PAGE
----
Ecology Science Debate Series Science Policy 

Could Agriculture Save US Water Supply?

Population growth and climate change are making water an even more scarce resource. Does agriculture have the power to reduce water shortages? By Mackenzie Myers This article is part of a series about key science policy issues. Please use these articles to become an informed voter, ask political candidates about the issues, and put every candidate on record about science. This time of year in California’s Central Valley, it’s easy to see where the Golden State gets its nickname. Golden sun shines on golden grasses of rolling golden hills, parched…

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Maize Biology Botany 

Do We Really Need Fertilizers To Grow Crops?

Plants need nitrogen, and many plants depend on fertilizers to get enough. But scientists have been growing plants without fertilizers. By Radhika Desikan We all learn that plants can make their own food via a complex process called photosynthesis. However, to make their food, and to grow properly, plants need nutrients (chemicals) such as nitrogen, phosphorus, potassium, and calcium from the soil. Although these chemicals are naturally present in most soils, years of intensive farming have depleted soils of these nutrients. As a result, humans have resorted to using artificial…

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Honeybees Are Attracted to Fungicides and Herbicides Environment Zoology 

Honeybees Are Attracted to Fungicides and Herbicides

Scientists found that honeybees are attracted to fungicides and herbicides. Honeybees have a deadly attraction to the chemicals in Roundup. By Neha Jain Whenever you eat fruits, vegetables, and nuts, take a moment to thank honeybees for their pollination services that contribute $17 billion to the US economy each year. In fact, almonds are almost solely dependent on honeybees for pollination. Populations of these much-needed pollinators have mysteriously plunged over the past decade, and many studies suggest a link to the use of neonicotinoid insecticides among other factors such as…

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Urban Life of Bees: A Pollination-Parasite Trade-Off Biology Botany Environment Zoology 

Urban Bees: A Pollination-Parasite Trade-Off

Are cities the ideal home for bees? European scientists found that urban bees can have surprisingly good pollination rates. By Jonathan Trinastic Few people would consider cities the ideal home for bees, but what if these dense population centers could provide the means for healthy cohabitation? Scientists from Europe recently examined how bumblebees visit and pollinate flowers across urban and agricultural regions and found that urban areas can have a surprisingly beneficial effect on pollination rates. The reasons behind these results not only provide insight into how cities could be…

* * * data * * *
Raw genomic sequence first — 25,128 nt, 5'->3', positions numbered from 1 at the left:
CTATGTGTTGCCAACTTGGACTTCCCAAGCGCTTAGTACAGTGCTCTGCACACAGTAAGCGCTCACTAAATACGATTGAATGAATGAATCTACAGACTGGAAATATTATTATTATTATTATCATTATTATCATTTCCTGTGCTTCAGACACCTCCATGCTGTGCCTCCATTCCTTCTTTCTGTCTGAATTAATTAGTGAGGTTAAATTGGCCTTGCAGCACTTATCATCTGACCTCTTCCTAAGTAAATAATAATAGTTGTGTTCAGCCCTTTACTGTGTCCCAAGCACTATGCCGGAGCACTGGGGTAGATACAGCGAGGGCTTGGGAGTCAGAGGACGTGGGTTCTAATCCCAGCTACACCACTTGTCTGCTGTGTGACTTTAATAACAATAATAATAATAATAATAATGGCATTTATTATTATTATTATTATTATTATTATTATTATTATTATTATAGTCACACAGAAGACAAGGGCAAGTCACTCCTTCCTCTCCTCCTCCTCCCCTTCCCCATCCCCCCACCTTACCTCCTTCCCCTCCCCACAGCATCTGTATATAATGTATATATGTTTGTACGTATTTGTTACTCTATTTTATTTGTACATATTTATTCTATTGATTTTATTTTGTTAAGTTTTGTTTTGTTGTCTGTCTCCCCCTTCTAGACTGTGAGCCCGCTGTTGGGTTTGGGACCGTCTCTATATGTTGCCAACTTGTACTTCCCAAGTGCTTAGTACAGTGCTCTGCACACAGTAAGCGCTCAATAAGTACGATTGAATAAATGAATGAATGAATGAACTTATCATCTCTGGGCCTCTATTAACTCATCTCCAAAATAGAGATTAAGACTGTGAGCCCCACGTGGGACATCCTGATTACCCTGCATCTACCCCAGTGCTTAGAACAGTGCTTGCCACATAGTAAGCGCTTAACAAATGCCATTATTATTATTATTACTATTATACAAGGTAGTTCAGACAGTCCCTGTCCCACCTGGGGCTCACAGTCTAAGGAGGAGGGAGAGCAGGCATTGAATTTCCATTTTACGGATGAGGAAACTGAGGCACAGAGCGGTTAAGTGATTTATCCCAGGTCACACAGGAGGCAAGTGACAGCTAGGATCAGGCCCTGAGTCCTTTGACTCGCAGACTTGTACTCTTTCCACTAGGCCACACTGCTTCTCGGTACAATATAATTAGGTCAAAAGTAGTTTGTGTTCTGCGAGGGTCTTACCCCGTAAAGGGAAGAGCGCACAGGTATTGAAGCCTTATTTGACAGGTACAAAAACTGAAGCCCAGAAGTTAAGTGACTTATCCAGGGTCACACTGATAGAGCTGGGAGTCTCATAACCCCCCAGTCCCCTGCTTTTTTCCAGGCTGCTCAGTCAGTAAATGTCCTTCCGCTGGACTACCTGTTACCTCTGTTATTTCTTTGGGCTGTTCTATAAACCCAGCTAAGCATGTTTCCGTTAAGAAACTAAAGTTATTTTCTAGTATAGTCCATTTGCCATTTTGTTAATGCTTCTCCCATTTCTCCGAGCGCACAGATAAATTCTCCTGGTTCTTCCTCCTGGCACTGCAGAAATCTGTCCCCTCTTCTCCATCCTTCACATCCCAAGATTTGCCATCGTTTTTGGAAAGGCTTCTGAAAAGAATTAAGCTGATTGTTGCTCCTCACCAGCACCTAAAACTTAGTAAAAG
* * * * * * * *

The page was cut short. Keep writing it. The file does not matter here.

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Endangered Primates: Researcher Gonedele Sere (left) holds a cocoa plant found at an illegal farm in the Dassioko Forest Reserve in Ivory Coast (Photo by W. Scott McGraw, Courtesy of Ohio State University) Biology Environment Zoology 

Illegal Cocoa Farms Threaten Primates

When a team of researchers set out to count the endangered primates in Ivory Coast national parks and forest reserves, they expected to find monkeys. Instead they found that most of the protected areas had been deforested and turned into illegal cocoa farms. The team surveyed 23 protected areas in West Africa and found about three-quarters of the land in each area was being used for cocoa production. Most of the trees and the monkeys that lived in them were gone. Bitter Chocolate: Illegal Cocoa Farms “The world’s demand for…

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Medicine for sick bees: A bumble bee collects nectar containing iridoid glycoside secondary metabolites from a turtlehead flower. (Leif Richardson) Biology Environment 

Nature’s Medicine Cabinet for Sick Bees

By Kate Stone Around the world, honey bees are in decline and under constant threat from parasites. This ongoing problem threatens fruits, vegetables and other crops that make up much of the food supply for people. However, naturally occurring chemicals found in flowers of certain plants could be just the right prescription for sick bees, according to new research from Dartmouth College. The chemicals that occur naturally in floral nectar “may play a vital role in reducing bee-parasite interactions,” according to researcher Rebecca Irwin. The study found that chemicals in…

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